CITADEL SECURITIES

Reinventing the IPO Ticket: A Q&A with the New York Stock Exchange’s Archivist

March 29, 2018

The ‘first trade’ ticket has a storied place in history. While it has become the symbol of a company’s arrival on the global stage, its roots are more humble. Its history traces the evolution of more than a century of technological progress: from pencil on paper to light through fiber. To mark the debut of Citadel Securities’ new IPO ticket, we sat down with Peter Asch, the archivist at the New York Stock Exchange, to explore its storied past.

Is it true trading slips weren’t always used?

That’s right. Until the 1870s, the Exchange operated as a call market. The NYSE President would use a gavel to open and close trading for each stock one at a time. All transactions were recorded by the Exchange’s Secretary in the NYSE Sales Sheet Ledger.

Do we know when the first ticket debuted?

The exact moment isn’t known, but we can trace its roots back to the late 1800s. In 1865, the NYSE’s first permanent building was opened on Broad Street near the corner of Wall Street. It was remodeled in 1871 to allow for a continuous trading system, including the addition of six trading posts. Once those posts were established, the market maker model developed. That’s where a specialist would organize a crowd of brokers to trade in a single stock throughout the day.

When the current trading floor opened in 1903, the room had some of the newest tech, including the first room in Manhattan with air conditioning, 500 telephones, and a pneumatic tube system to send orders and market data throughout the building. The tools evolved over the past century, but the layout of the floor has stayed the same. The perimeter is filled with broker’s booths where house and independent brokers receive order flow to bring to the floor. At the center are the Designated Market Maker Posts where each stock is assigned to a single location.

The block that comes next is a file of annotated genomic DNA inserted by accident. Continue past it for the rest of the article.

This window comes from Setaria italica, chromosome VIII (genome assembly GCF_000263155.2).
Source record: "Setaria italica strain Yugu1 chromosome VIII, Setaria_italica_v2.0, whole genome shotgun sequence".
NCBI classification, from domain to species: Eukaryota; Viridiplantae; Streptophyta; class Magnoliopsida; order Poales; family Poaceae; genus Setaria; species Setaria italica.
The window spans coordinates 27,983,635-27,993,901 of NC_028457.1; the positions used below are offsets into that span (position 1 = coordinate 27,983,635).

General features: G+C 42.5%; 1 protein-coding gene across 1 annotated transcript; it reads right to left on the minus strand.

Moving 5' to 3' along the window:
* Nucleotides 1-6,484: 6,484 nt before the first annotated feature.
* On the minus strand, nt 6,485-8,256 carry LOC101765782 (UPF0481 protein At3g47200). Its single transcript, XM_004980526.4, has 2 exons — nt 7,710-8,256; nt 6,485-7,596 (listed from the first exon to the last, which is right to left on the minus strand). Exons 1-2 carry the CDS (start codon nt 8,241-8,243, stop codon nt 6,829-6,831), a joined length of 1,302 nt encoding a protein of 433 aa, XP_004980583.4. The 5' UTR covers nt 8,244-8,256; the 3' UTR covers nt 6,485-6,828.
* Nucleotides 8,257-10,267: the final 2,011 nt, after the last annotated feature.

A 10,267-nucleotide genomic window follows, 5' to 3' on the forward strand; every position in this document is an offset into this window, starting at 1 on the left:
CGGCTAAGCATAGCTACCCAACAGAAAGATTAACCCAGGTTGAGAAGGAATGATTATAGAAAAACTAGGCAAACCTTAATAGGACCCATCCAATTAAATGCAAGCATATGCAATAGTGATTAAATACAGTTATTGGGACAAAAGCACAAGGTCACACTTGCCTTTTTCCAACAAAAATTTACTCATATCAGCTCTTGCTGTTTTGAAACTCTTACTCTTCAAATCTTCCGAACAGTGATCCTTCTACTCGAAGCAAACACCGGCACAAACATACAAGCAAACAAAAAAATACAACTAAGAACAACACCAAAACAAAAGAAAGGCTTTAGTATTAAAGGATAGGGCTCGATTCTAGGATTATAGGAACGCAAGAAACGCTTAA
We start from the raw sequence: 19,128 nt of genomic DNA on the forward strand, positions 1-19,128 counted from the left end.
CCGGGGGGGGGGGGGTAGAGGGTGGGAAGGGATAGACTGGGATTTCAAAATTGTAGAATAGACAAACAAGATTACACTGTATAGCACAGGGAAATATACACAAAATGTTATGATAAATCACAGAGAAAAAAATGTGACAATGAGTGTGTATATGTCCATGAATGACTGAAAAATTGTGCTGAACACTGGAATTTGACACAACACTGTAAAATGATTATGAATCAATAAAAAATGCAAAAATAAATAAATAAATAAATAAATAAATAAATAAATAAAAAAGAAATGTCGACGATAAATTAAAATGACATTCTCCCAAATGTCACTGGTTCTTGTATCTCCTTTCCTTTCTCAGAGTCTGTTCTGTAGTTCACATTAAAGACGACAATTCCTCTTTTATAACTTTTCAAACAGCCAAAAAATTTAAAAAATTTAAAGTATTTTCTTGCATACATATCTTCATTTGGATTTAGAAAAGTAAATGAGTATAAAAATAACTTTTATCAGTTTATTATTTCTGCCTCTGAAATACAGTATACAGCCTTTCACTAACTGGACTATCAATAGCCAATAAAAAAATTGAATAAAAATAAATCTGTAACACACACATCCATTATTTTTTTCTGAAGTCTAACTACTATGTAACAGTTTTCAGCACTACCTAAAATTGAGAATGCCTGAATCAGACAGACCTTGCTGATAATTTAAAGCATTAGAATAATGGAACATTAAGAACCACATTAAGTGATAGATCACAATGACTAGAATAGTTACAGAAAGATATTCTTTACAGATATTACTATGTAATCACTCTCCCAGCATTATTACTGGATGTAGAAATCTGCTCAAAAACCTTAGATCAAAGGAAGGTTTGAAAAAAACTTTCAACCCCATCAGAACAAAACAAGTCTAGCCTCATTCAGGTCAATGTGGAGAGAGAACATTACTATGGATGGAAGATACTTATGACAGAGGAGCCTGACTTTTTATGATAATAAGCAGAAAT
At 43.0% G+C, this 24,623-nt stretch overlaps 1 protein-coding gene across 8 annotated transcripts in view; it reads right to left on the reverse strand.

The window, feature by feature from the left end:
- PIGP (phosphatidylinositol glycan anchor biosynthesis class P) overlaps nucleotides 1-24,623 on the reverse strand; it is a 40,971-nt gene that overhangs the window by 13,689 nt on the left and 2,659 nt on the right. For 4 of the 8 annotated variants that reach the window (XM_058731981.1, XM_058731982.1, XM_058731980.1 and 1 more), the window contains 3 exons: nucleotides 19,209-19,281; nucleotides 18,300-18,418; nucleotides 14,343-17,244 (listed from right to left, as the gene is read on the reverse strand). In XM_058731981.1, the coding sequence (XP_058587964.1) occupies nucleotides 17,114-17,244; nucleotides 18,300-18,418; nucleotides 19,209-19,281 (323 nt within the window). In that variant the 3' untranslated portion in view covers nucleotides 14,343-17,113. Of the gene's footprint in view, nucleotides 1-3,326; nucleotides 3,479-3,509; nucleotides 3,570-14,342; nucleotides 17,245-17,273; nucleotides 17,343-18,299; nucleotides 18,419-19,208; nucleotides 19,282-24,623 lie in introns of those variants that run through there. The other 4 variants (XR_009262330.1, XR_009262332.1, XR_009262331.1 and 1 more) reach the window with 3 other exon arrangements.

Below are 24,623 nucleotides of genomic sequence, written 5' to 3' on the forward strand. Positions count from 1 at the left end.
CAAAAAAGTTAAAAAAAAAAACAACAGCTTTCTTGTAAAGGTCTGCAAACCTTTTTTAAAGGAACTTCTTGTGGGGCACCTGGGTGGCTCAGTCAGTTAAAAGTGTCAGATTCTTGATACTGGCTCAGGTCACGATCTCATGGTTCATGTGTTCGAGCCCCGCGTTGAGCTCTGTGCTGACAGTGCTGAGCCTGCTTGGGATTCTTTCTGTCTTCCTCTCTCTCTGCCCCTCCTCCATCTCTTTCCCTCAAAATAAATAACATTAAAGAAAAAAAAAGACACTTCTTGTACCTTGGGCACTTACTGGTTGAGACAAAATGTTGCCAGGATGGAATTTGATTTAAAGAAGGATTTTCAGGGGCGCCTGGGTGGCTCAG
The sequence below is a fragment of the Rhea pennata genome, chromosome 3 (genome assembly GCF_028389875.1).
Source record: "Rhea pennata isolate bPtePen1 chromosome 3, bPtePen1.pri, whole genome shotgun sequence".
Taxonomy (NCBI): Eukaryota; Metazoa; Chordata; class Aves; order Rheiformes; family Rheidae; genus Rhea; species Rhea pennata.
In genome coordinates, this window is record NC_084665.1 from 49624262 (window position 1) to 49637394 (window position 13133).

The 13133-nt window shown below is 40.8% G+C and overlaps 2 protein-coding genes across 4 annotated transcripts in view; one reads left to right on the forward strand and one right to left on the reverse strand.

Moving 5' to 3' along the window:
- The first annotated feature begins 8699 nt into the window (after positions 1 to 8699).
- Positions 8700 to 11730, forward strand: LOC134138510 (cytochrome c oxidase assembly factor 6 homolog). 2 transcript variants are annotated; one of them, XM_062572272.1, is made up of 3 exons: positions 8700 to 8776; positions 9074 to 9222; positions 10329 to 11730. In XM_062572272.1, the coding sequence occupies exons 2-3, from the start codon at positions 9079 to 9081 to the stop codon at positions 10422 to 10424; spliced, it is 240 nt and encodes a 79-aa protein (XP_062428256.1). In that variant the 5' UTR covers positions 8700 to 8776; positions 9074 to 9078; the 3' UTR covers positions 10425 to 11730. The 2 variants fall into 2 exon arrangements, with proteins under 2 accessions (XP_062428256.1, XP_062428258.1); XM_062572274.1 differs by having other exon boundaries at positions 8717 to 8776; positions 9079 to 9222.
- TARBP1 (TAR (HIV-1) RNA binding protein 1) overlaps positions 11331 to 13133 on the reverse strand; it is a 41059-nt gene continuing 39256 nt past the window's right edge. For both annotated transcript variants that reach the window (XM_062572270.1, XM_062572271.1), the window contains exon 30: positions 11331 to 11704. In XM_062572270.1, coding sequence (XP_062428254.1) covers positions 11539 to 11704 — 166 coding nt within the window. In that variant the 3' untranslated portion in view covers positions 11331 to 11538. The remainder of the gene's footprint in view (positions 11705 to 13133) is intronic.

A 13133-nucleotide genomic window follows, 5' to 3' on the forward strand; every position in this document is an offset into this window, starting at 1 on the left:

How did the tickets actually work?

The trade tickets, which originally were just blank sheets of paper, were used to transmit information from the brokers to the market makers and then to return the executed orders. Over time, they got more standardized and each firm had their own propriety version. An order was received by a clerk in a broker booth and then delivered by a runner. Phone orders began to be displaced in 1965 when early electronic trading was first introduced. The mechanism for how tickets were used didn’t change until they were replaced by fully electronic order execution in the mid-2000s.

What else were the slips used for?

Clerks would also use tickets to fill out buy, sell, or cancel orders. It was stamped with the time using a punch clock to mark when the order arrived. The broker would sometimes take the order into the crowd and either hand the order to the market maker to be put into the book or transact the trade himself in the crowd.

Larger orders could be broken out into several transactions that the broker or specialist could record on the back of the original trade slips:

Brokers also carried a rectangular pad of generic tickets to send back parts of the trade as it was executed. For example a buy order of 1 million shares would take several hours and the broker would send back parts of the trade as transacted using these trade slips:

Remember, this is just how business was transacted for decades. Through the day thousands of these would just be dropped on the floor, including the very first trade of a company’s stock when it went public. There was a brief period when it became part of the IPO experience, but that went away as trading became more electronic.

And today?

It was only with the passage of time that people realized how historically important these slips were. Think of all the great companies that have built the world and driven us forward. They did so because of their ingenuity, but also because the markets let them access the capital they needed to realize their visions. That first trade ticket is literally the moment of price discovery; the point in time where buyers and sellers of stock first agreed on a company’s value. That sets the stage for the future to come, and enabling people to see it for themselves can only help inspire future entrepreneurs.

Tom Farley, President of the New York Stock Exchange, Reviews Citadel Securities New IPO Ticket in the Chairman’s Boardroom